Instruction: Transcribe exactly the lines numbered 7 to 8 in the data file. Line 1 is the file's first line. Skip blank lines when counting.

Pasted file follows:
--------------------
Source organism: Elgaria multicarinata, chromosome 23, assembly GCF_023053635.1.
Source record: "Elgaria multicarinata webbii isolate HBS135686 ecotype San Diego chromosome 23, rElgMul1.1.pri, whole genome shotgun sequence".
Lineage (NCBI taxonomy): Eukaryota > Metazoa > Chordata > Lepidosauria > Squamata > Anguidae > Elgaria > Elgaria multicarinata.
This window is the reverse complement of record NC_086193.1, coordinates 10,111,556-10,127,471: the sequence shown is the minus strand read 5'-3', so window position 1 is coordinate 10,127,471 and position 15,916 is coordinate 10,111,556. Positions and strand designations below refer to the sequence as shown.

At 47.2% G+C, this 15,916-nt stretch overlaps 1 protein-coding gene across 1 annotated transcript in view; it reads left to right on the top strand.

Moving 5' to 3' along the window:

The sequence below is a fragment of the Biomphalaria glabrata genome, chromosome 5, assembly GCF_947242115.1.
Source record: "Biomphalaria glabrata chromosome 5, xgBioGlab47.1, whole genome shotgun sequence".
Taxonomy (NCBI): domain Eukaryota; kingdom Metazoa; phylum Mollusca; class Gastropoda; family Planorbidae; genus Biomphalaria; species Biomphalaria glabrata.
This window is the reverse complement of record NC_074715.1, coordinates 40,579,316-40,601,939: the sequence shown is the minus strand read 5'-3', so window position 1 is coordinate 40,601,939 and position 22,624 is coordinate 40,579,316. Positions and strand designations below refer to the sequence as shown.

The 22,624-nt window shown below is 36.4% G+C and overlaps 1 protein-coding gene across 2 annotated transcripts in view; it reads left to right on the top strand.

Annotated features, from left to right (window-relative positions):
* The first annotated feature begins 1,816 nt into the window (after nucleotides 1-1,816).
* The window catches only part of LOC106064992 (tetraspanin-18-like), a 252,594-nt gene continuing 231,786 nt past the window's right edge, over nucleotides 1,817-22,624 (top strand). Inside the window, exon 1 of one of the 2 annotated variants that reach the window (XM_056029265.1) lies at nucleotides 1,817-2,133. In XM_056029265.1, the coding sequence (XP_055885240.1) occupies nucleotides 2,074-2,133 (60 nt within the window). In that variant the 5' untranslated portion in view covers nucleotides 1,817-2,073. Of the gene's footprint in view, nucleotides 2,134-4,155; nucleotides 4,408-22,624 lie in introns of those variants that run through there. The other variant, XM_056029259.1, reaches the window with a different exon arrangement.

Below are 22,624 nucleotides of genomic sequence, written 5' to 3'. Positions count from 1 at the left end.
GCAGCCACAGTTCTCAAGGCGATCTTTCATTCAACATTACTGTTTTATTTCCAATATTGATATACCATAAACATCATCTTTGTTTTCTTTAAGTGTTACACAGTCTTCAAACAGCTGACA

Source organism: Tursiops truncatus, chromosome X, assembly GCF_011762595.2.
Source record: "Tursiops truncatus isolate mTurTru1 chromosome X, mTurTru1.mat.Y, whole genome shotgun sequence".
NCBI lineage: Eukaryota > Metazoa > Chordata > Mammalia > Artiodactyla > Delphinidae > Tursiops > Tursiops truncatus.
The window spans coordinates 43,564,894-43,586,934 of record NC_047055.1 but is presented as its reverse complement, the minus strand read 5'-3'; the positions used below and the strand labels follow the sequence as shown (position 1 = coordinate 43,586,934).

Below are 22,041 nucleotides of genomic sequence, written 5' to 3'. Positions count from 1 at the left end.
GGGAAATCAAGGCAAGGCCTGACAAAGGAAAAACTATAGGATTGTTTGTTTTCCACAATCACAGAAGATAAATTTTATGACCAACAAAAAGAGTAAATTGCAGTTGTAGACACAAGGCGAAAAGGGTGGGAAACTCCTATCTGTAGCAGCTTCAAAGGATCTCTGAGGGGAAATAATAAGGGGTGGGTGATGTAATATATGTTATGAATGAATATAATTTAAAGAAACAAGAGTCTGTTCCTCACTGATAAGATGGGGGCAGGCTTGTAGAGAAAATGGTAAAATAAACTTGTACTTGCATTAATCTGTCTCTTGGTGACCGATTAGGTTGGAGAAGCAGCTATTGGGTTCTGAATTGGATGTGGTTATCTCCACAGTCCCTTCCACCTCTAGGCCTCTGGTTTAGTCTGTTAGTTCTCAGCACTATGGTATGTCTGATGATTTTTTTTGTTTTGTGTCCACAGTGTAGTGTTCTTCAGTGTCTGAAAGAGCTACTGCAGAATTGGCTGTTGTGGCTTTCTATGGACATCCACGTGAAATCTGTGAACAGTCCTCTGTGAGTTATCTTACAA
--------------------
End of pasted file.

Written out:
The sequence below is a fragment of the Biomphalaria glabrata genome, chromosome 5, assembly GCF_947242115.1.
Source record: "Biomphalaria glabrata chromosome 5, xgBioGlab47.1, whole genome shotgun sequence".